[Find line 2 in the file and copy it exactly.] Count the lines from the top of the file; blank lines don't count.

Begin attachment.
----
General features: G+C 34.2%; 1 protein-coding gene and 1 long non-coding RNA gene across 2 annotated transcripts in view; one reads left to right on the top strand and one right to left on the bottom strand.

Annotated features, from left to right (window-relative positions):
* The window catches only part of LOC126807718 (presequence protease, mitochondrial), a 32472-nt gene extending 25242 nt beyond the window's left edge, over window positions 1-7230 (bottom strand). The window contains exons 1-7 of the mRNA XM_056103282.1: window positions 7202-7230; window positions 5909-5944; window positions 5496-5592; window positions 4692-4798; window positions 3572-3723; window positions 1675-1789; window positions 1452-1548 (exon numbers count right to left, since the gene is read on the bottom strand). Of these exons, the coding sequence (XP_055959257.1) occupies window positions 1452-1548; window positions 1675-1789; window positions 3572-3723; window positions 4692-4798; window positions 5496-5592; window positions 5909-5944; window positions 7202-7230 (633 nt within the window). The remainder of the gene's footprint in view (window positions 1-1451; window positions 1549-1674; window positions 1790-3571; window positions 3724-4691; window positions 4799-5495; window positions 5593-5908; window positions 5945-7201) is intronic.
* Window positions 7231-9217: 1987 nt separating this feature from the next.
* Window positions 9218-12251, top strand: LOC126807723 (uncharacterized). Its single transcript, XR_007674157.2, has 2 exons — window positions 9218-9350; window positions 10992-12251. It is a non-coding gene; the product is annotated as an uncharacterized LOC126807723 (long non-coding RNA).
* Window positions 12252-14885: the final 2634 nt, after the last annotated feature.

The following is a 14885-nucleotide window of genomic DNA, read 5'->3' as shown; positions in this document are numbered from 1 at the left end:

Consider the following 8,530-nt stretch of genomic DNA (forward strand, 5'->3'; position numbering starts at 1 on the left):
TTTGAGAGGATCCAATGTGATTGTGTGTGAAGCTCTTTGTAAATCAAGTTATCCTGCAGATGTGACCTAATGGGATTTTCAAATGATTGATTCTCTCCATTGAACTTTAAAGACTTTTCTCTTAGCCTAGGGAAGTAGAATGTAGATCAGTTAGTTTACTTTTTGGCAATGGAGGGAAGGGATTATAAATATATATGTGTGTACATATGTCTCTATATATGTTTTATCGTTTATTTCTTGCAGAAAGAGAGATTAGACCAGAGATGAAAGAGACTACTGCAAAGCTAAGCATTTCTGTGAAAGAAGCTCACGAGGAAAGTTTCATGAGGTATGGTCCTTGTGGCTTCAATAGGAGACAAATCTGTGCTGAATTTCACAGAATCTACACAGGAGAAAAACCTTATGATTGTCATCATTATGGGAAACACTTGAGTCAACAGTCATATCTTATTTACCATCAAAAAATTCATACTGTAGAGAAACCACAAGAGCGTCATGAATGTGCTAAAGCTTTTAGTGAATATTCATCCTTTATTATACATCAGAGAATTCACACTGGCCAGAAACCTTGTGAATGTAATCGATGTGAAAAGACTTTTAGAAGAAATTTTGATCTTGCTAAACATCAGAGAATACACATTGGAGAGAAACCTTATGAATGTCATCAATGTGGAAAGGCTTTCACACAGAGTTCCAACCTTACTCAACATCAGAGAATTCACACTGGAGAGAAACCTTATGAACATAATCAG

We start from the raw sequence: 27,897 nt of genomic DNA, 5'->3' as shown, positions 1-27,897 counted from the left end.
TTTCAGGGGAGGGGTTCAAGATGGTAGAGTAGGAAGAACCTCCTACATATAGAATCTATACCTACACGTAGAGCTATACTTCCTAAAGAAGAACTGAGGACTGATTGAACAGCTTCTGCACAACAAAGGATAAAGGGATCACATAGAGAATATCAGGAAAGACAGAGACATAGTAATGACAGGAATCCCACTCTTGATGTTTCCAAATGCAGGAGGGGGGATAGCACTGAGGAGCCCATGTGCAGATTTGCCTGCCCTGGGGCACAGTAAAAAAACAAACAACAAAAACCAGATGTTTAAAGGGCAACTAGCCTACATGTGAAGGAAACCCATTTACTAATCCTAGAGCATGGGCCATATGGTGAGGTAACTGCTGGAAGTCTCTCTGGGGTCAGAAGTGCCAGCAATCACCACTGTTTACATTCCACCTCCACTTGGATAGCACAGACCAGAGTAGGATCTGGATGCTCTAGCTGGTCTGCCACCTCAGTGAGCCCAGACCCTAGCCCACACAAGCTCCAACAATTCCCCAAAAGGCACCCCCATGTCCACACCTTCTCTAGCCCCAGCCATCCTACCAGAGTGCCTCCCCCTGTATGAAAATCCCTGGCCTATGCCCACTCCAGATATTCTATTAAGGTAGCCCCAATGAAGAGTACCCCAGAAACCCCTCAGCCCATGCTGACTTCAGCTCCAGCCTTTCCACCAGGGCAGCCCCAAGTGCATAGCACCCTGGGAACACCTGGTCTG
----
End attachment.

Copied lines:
Annotated features, from left to right (window-relative positions):